Sample table

In many cases it may be useful or even required to analyze samples from different patients at once. MiXCR allows to do this with sample barcodes that may be picked up from all possible sources:

• from names of input files;
• from index I1/I2 FASTQ files;
• from inside the tag pattern.

To enable this functionality, one need to pass sample table in a .tsv format to MiXCR with --sample-table option. The structure of the sample table is the following:

Sample TagPattern TAG0 TAG1 TAG2 ...
... ... ... ... ... ...

where columns meaning is the following:

Sample (required, non-empty)
the name of the sample
TagPattern (required, may be empty)
tag pattern that should be matched for sequences from the corresponding sample; if not empty it overrides the tag pattern specified by the preset or by mix-in option
TAG0 (optional)
tag value corresponding to the sample

MiXCR can process multiple samples in two principal ways: (1) data can be split by samples right at the align step and processed separately, or (2) all samples will be processed as a single set of sequences and separated only on the very last exportClones step. Both approaches have their pros and cons allowing to use the best strategy given the experimental setup and study goals.

Examples

Below we illustrate usage of sample sheets by various examples.

Sample barcodes from index files

Suppose index barcodes from I1/I2 .fastq files are used to identify different samples from the same run. We can use the following MiXCR command to infer sample barcodes from index files:

mixcr analyze <preset-name> \
--sample-table sample_table.tsv \
--tag-pattern "(R1:*)\(R2:*)\(SAMPLE0I1:*)\(SAMPLE1I2:*)" \
input_R1.fastq.gz \
input_R2.fastq.gz \
input_I1.fastq.gz \
input_I2.fastq.gz \
output


The tag pattern just takes R1 and R2 as is, and treats sequences from I1 and I2 as SAMPLE0I1 and SAMPLE1I2 sample barcodes respectively. Of course, if there are other barcodes in R1/R2, the tag pattern might be more complicated than in the above example.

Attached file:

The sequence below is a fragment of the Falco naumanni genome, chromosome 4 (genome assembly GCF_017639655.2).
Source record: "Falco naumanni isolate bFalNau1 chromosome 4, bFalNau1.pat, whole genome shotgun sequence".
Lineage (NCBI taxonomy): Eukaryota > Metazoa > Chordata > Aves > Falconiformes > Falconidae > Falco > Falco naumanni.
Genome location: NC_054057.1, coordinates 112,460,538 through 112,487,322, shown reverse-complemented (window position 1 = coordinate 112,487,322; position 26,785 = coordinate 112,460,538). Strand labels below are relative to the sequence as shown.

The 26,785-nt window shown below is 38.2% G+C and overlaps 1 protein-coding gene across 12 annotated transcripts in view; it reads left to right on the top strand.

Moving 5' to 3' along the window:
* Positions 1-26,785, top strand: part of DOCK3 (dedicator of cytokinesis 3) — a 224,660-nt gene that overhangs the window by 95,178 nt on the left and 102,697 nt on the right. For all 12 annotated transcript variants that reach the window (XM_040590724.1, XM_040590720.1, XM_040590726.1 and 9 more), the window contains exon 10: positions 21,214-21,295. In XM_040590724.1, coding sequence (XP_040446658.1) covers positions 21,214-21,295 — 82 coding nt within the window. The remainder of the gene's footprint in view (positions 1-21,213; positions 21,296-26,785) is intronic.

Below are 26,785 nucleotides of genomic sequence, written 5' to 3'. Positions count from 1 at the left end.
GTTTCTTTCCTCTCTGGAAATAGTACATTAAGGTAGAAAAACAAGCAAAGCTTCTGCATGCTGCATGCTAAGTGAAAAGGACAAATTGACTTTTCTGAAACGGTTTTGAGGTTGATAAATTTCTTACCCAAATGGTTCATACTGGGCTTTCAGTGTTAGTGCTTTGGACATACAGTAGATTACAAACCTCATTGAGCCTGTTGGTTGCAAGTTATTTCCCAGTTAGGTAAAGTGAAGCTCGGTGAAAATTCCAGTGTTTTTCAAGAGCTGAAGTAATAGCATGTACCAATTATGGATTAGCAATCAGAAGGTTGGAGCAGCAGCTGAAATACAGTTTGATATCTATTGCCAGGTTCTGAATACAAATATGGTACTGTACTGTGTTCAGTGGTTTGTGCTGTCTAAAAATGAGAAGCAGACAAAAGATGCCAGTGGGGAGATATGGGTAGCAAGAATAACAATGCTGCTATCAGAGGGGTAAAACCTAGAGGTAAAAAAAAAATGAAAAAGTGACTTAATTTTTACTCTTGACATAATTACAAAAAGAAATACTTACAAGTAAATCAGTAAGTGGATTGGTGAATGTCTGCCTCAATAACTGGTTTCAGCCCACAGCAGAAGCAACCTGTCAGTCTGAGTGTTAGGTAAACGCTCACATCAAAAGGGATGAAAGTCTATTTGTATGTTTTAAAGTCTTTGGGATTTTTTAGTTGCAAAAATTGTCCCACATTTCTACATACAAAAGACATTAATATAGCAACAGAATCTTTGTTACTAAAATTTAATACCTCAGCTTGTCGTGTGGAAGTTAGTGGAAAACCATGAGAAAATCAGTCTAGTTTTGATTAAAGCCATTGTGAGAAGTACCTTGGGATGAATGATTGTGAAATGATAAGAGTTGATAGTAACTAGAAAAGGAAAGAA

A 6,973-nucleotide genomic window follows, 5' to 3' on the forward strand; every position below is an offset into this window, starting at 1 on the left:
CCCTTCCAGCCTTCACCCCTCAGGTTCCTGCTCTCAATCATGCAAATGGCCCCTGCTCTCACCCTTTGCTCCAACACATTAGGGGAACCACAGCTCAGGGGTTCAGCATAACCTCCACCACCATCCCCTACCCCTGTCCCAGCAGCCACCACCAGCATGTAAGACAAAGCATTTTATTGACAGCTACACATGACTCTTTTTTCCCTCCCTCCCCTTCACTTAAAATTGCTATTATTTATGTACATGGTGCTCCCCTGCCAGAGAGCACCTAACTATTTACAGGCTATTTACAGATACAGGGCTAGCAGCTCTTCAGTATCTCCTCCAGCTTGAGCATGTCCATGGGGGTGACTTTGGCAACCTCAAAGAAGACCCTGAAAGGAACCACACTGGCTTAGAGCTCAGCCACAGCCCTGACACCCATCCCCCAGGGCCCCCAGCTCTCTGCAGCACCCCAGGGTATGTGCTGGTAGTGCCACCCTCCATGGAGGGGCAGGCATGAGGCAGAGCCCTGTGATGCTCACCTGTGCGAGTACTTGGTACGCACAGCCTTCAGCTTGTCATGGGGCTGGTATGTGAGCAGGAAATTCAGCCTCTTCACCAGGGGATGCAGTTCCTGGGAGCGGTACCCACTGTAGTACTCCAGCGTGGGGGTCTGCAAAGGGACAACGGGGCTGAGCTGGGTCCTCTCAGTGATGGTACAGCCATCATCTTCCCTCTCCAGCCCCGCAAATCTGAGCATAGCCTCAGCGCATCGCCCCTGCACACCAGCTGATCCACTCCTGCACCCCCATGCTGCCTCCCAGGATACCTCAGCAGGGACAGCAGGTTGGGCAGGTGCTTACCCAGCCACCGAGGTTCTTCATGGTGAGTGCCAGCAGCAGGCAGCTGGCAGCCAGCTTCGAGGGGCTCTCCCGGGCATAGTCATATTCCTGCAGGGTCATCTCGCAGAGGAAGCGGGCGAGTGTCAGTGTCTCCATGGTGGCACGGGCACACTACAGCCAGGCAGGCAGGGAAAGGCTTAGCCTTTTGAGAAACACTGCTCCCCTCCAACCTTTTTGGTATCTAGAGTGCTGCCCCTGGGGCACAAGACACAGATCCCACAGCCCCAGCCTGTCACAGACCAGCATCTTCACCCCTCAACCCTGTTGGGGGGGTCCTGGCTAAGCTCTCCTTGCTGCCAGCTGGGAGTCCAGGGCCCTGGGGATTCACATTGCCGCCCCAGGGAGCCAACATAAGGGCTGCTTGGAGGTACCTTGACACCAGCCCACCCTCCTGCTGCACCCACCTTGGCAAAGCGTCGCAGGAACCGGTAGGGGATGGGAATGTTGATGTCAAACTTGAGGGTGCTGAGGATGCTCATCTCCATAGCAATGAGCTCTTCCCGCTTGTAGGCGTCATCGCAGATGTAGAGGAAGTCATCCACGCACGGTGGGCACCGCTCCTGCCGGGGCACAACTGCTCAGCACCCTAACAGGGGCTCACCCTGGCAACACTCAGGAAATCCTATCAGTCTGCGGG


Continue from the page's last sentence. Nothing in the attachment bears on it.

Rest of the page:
The sample_table.tsv may looks like:

Sample TagPattern SAMPLE0I1 SAMPLE0I2
Sample1 CAGCCCAC ACATTACT
Sample2 GGCAATGG ACATTACT
... ... ...

Note that TagPattern column is empty since the pattern is specified globally for all samples.

Sample barcodes from file names

Suppose we want to analyze multiple patient samples prepared with Takara Human BCR kit at once. We have the following files:

plate1_R1.fastq.gz
plate1_R2.fastq.gz
plate2_R1.fastq.gz
plate2_R2.fastq.gz
plate3_R1.fastq.gz
plate3_R2.fastq.gz


We can use the following MiXCR command to process all samples at once:

mixcr analyze takara-human-bcr-full-length \
--infer-sample-table \
{{SAMPLE:a}}_{{R}}.fastq.gz \
output_prefix

Here we assign sample barcode using file name expansion. The command will match all pairs of FASTQ files in the current directory and automatically generate sample table based on the extracted sample barcodes.

Sample barcodes from tag patterns

Suppose we have a custom library containing sample barcodes as first 6 letters of R1. We have the following files:

run01_R1.fastq.gz
run02_R2.fastq.gz
run03_R1.fastq.gz
run04_R2.fastq.gz
run05_R1.fastq.gz
run06_R2.fastq.gz


We can use the following MiXCR command to process all files at once:

mixcr analyze generic-bcr-amplicon-umi \
--species hsa \
--rna \
--sample-table sample_table.tsv \
--tag-pattern "^(SMPL:N{6})(R1:*) \ ^(UMI:N{12})GTAC(R2:*)" \
--rigid-left-alignment-boundary \
--floating-right-alignment-boundary C \
{{a}}_{{R}}.fastq.gz \
result


The sample_table.tsv may looks like:

Sample TagPattern SMPL
Sample1 CAGCCC
Sample2 GGCAAT
... ...

Sample barcodes from cell tags

See this example.